As a B2B SaaS buyer, or even just an everyday software user, you've experienced the following points of friction before:
- "This seems the same as [your main competitor] but yours seems [more expensive | less robust]. What's the difference?"
- "This is taking ages to get set up. Why does this app need [my address | installing on my site | me to confirm my phone number]?"
- "Where is the button for that? Where is the doc that tells me where the button is for that?!"
Those thoughts have gone through your users' heads, too. They prevent your users from achieving the desired outcome with your product. If you don’t help your users succeed in the things they set to accomplish, they will soon abandon your app and never use it again.
It sounds drastic, but there are a few simple checks you can have in place to patch the leaky bucket.
SaaS product marketing campaigns
Don Norman once said: “Negative affect can make it harder to do even easy tasks: positive affect can make it easier to do difficult tasks." This timeless axiom – as relevant when talking about architecture as it is when talking about SaaS – sums up one of the two main reasons for SaaS churn: friction.
Here's another model from the world of behavioral psychology:
A strong value proposition or an especially intuitive user experience are both forces to reduce friction, but simply assuming you have both in place will result in weaker growth than running product experiments and actively stamping out friction.
In this article, we'll look at these simple checks as product marketing campaigns. This is more of a useful mindset than simply looking at it as a UX change or a problem to fix with your support department because it gets you thinking in terms of selling rather than just educating. Let's get started.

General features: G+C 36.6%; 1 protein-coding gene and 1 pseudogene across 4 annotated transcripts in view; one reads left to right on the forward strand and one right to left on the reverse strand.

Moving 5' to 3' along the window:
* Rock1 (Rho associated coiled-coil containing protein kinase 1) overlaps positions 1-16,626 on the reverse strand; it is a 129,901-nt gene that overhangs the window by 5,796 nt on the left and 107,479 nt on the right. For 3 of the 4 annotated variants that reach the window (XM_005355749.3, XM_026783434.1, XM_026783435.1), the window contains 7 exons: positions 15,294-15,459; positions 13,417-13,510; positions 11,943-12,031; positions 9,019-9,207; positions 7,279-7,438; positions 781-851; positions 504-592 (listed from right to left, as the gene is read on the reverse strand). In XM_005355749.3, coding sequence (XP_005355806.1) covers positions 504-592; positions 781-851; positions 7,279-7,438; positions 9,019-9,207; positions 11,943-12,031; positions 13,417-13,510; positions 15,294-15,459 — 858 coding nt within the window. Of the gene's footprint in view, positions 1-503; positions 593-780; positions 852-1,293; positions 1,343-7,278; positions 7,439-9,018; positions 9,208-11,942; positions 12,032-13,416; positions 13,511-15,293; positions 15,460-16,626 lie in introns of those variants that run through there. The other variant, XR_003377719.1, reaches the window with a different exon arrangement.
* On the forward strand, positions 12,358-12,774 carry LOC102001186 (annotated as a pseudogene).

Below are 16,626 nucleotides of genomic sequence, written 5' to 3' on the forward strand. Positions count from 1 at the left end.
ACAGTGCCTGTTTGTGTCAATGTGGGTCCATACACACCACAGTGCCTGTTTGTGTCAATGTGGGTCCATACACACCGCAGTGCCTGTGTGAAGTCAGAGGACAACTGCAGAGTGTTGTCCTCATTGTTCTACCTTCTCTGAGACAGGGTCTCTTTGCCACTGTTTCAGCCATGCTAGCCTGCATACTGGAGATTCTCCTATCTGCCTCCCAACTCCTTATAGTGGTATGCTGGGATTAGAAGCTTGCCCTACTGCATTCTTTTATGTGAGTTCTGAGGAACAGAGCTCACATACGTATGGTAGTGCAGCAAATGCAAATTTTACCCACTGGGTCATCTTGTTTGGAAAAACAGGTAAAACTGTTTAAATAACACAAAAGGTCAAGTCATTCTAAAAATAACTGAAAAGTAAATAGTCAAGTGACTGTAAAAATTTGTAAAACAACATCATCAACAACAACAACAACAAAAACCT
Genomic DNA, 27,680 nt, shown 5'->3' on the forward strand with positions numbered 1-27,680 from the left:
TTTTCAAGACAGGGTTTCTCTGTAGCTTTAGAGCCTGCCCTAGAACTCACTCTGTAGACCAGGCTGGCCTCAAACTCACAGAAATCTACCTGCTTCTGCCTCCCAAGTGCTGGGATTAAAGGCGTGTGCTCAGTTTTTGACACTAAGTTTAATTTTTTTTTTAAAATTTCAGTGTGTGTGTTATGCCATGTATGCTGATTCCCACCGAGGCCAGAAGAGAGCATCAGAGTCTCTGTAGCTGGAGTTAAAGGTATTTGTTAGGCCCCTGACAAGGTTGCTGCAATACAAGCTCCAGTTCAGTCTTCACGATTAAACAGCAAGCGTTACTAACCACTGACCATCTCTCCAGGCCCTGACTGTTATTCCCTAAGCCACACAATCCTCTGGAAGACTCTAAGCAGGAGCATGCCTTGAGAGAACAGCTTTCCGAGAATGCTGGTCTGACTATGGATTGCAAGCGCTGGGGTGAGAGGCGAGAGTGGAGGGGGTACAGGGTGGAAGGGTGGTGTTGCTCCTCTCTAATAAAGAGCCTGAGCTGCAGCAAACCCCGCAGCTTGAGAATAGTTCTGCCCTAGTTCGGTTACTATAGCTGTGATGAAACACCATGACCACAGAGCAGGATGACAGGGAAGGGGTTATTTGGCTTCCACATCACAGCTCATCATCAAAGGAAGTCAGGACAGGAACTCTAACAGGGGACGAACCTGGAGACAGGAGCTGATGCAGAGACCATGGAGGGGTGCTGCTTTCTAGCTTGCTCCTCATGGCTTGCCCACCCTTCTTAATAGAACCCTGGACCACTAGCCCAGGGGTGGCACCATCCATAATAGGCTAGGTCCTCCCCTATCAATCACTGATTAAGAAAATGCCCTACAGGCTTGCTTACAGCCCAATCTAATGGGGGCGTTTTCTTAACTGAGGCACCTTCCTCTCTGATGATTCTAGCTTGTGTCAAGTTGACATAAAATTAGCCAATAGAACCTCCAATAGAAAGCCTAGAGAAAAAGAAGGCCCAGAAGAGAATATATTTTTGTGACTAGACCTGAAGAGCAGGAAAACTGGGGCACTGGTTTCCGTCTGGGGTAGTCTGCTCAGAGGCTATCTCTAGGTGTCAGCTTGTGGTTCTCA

Create shortcuts for your users to reach “aha!”
If your app needs a new user to install a snippet, download a mobile app, give permissions, or do anything more than just enter a username and password, then that's more friction than was expected. You can see this pattern at work every day on social networks and on the mobile apps you’ve downloaded. Platforms like Facebook and YouTube bombard you with push notifications, pop-ups, and other requests.
Some unsolicited notifications interrupt the user flow and distract from the core experience of the product:
While other prompts like full-page takeovers and aggressive content blocking alerts force a daunting decision from the user out of nowhere:
Although the underlying intentions with these messages are good, presenting the user with a wall of text is overwhelming and will cause the user to leave early in the signup process.
In a survey carried out by Clutch, 72% of respondents thought an app onboarding process should take 60 seconds or less. Instead of hitting users with irrelevant permission requests and choices right off the bat, you should focus on building uninterrupted onboarding experiences that help your users achieve the required outcome fast.